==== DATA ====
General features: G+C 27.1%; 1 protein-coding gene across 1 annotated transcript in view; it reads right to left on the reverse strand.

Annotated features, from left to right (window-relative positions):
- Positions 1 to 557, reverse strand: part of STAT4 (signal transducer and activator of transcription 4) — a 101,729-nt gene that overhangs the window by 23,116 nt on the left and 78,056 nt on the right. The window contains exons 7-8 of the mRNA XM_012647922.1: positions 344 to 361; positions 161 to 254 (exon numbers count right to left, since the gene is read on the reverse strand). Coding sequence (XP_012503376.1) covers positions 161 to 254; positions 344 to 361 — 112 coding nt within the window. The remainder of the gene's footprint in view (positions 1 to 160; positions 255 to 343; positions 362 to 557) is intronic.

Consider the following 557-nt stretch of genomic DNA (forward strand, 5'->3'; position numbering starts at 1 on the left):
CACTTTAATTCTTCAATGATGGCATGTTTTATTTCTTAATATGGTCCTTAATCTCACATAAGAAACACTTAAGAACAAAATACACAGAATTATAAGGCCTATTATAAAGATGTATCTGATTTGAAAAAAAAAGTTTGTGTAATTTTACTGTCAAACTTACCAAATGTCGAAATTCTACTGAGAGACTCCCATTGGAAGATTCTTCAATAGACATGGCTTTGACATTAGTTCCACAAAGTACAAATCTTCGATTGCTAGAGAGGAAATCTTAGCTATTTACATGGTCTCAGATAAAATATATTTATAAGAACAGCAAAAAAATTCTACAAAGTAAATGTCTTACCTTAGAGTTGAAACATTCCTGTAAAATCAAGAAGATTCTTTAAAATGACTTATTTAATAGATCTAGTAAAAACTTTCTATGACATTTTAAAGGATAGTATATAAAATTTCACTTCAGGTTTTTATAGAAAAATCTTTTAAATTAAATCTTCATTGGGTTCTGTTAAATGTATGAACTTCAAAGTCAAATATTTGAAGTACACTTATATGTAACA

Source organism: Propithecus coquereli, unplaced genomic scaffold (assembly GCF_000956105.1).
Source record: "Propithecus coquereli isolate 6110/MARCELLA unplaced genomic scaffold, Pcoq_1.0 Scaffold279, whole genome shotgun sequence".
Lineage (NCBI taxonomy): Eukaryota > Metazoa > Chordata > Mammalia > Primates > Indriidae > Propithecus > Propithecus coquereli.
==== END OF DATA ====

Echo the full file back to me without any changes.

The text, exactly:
General features: G+C 27.1%; 1 protein-coding gene across 1 annotated transcript in view; it reads right to left on the reverse strand.

Annotated features, from left to right (window-relative positions):
- Positions 1 to 557, reverse strand: part of STAT4 (signal transducer and activator of transcription 4) — a 101,729-nt gene that overhangs the window by 23,116 nt on the left and 78,056 nt on the right. The window contains exons 7-8 of the mRNA XM_012647922.1: positions 344 to 361; positions 161 to 254 (exon numbers count right to left, since the gene is read on the reverse strand). Coding sequence (XP_012503376.1) covers positions 161 to 254; positions 344 to 361 — 112 coding nt within the window. The remainder of the gene's footprint in view (positions 1 to 160; positions 255 to 343; positions 362 to 557) is intronic.

Consider the following 557-nt stretch of genomic DNA (forward strand, 5'->3'; position numbering starts at 1 on the left):
CACTTTAATTCTTCAATGATGGCATGTTTTATTTCTTAATATGGTCCTTAATCTCACATAAGAAACACTTAAGAACAAAATACACAGAATTATAAGGCCTATTATAAAGATGTATCTGATTTGAAAAAAAAAGTTTGTGTAATTTTACTGTCAAACTTACCAAATGTCGAAATTCTACTGAGAGACTCCCATTGGAAGATTCTTCAATAGACATGGCTTTGACATTAGTTCCACAAAGTACAAATCTTCGATTGCTAGAGAGGAAATCTTAGCTATTTACATGGTCTCAGATAAAATATATTTATAAGAACAGCAAAAAAATTCTACAAAGTAAATGTCTTACCTTAGAGTTGAAACATTCCTGTAAAATCAAGAAGATTCTTTAAAATGACTTATTTAATAGATCTAGTAAAAACTTTCTATGACATTTTAAAGGATAGTATATAAAATTTCACTTCAGGTTTTTATAGAAAAATCTTTTAAATTAAATCTTCATTGGGTTCTGTTAAATGTATGAACTTCAAAGTCAAATATTTGAAGTACACTTATATGTAACA

Source organism: Propithecus coquereli, unplaced genomic scaffold (assembly GCF_000956105.1).
Source record: "Propithecus coquereli isolate 6110/MARCELLA unplaced genomic scaffold, Pcoq_1.0 Scaffold279, whole genome shotgun sequence".
Lineage (NCBI taxonomy): Eukaryota > Metazoa > Chordata > Mammalia > Primates > Indriidae > Propithecus > Propithecus coquereli.